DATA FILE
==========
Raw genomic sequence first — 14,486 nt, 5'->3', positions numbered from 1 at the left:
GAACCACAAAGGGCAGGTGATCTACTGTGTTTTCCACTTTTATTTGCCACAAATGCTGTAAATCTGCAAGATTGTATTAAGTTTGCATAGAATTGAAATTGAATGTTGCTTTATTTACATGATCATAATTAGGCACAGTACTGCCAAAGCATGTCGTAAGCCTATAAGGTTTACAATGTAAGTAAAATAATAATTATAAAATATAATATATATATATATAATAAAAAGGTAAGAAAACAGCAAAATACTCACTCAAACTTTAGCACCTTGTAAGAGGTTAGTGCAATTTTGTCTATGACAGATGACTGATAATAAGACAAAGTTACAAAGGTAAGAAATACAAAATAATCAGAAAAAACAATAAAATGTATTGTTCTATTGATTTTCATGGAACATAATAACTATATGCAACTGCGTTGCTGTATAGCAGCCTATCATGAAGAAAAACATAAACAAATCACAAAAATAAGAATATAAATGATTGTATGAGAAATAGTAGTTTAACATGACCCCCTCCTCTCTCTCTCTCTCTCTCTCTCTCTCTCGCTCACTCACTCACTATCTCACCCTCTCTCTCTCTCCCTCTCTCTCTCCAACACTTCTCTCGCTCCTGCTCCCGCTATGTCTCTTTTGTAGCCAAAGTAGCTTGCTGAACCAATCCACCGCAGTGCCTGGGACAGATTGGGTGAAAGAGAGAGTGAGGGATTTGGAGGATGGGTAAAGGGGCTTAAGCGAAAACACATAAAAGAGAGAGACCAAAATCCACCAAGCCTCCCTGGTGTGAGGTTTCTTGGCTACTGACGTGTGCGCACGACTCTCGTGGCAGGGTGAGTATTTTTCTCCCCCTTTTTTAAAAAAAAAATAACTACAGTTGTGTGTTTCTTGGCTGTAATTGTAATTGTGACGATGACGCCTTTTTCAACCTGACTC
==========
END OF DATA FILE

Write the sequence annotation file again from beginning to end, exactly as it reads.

Raw genomic sequence first — 14,486 nt, 5'->3', positions numbered from 1 at the left:
GAACCACAAAGGGCAGGTGATCTACTGTGTTTTCCACTTTTATTTGCCACAAATGCTGTAAATCTGCAAGATTGTATTAAGTTTGCATAGAATTGAAATTGAATGTTGCTTTATTTACATGATCATAATTAGGCACAGTACTGCCAAAGCATGTCGTAAGCCTATAAGGTTTACAATGTAAGTAAAATAATAATTATAAAATATAATATATATATATATAATAAAAAGGTAAGAAAACAGCAAAATACTCACTCAAACTTTAGCACCTTGTAAGAGGTTAGTGCAATTTTGTCTATGACAGATGACTGATAATAAGACAAAGTTACAAAGGTAAGAAATACAAAATAATCAGAAAAAACAATAAAATGTATTGTTCTATTGATTTTCATGGAACATAATAACTATATGCAACTGCGTTGCTGTATAGCAGCCTATCATGAAGAAAAACATAAACAAATCACAAAAATAAGAATATAAATGATTGTATGAGAAATAGTAGTTTAACATGACCCCCTCCTCTCTCTCTCTCTCTCTCTCTCTCTCTCGCTCACTCACTCACTATCTCACCCTCTCTCTCTCTCCCTCTCTCTCTCCAACACTTCTCTCGCTCCTGCTCCCGCTATGTCTCTTTTGTAGCCAAAGTAGCTTGCTGAACCAATCCACCGCAGTGCCTGGGACAGATTGGGTGAAAGAGAGAGTGAGGGATTTGGAGGATGGGTAAAGGGGCTTAAGCGAAAACACATAAAAGAGAGAGACCAAAATCCACCAAGCCTCCCTGGTGTGAGGTTTCTTGGCTACTGACGTGTGCGCACGACTCTCGTGGCAGGGTGAGTATTTTTCTCCCCCTTTTTTAAAAAAAAAATAACTACAGTTGTGTGTTTCTTGGCTGTAATTGTAATTGTGACGATGACGCCTTTTTCAACCTGACTC